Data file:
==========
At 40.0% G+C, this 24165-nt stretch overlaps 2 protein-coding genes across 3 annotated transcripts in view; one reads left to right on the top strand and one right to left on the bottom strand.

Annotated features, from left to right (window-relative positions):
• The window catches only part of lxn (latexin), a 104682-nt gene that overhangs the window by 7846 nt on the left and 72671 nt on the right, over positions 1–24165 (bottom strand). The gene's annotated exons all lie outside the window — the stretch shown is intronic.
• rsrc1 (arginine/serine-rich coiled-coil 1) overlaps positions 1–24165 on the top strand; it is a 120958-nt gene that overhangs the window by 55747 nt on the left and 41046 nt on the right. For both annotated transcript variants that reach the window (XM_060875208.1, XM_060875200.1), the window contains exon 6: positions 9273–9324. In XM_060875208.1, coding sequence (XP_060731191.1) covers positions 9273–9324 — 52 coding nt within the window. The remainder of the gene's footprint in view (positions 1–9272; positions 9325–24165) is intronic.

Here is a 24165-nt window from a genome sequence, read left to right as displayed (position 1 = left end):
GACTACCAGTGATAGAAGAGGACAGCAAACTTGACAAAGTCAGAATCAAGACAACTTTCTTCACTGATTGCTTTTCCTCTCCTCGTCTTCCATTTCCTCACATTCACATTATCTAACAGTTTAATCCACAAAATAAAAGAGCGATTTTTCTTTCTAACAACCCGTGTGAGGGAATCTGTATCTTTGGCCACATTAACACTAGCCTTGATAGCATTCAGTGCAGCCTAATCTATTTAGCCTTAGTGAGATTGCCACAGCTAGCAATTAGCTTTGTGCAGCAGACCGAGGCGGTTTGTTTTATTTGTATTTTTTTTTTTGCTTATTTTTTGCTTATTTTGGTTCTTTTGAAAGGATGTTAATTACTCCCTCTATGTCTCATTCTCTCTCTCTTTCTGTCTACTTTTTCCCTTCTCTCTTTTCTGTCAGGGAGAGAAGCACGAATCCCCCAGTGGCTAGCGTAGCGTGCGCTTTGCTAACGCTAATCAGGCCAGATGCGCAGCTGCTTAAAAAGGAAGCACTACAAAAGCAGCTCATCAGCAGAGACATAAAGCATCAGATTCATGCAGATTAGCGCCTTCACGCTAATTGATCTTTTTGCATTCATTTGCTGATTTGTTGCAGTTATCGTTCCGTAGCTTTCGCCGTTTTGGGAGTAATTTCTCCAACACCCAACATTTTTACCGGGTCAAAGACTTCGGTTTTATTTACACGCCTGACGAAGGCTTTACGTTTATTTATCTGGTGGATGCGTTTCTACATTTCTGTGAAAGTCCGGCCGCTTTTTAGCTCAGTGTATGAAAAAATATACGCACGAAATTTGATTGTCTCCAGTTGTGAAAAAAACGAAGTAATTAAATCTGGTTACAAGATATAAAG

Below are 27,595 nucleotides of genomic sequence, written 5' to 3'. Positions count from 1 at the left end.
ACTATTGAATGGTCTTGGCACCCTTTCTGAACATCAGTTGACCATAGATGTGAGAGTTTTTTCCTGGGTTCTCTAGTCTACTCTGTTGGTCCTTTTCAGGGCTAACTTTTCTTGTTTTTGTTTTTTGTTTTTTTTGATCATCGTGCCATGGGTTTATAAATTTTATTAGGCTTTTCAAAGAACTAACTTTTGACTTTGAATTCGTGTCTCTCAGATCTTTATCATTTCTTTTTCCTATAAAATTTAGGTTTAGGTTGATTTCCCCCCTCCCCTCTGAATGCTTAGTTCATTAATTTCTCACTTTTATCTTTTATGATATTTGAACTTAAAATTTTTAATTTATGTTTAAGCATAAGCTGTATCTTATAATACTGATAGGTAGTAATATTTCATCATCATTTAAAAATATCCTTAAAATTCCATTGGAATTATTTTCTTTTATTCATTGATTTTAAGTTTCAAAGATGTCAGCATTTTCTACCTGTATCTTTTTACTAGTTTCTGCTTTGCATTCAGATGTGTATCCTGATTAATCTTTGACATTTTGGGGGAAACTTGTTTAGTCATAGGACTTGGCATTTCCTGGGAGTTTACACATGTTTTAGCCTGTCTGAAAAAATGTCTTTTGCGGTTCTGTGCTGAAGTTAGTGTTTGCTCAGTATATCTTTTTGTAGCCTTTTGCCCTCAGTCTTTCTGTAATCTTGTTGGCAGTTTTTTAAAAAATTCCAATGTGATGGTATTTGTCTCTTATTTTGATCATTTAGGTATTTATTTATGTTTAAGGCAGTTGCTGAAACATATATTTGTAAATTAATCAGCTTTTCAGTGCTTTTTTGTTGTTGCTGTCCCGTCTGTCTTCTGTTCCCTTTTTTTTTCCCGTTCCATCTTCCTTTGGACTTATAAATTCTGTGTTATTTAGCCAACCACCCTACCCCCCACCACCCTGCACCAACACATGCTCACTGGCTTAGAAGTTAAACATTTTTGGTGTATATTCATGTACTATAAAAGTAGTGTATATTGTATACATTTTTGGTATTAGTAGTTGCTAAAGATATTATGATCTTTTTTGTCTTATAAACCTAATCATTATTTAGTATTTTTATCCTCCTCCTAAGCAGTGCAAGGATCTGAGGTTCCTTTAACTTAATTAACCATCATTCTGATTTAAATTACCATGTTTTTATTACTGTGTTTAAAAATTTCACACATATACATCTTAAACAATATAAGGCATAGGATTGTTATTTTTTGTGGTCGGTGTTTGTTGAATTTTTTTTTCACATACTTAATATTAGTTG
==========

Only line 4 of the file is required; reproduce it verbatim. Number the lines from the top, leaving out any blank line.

• rsrc1 (arginine/serine-rich coiled-coil 1) overlaps positions 1–24165 on the top strand; it is a 120958-nt gene that overhangs the window by 55747 nt on the left and 41046 nt on the right. For both annotated transcript variants that reach the window (XM_060875208.1, XM_060875200.1), the window contains exon 6: positions 9273–9324. In XM_060875208.1, coding sequence (XP_060731191.1) covers positions 9273–9324 — 52 coding nt within the window. The remainder of the gene's footprint in view (positions 1–9272; positions 9325–24165) is intronic.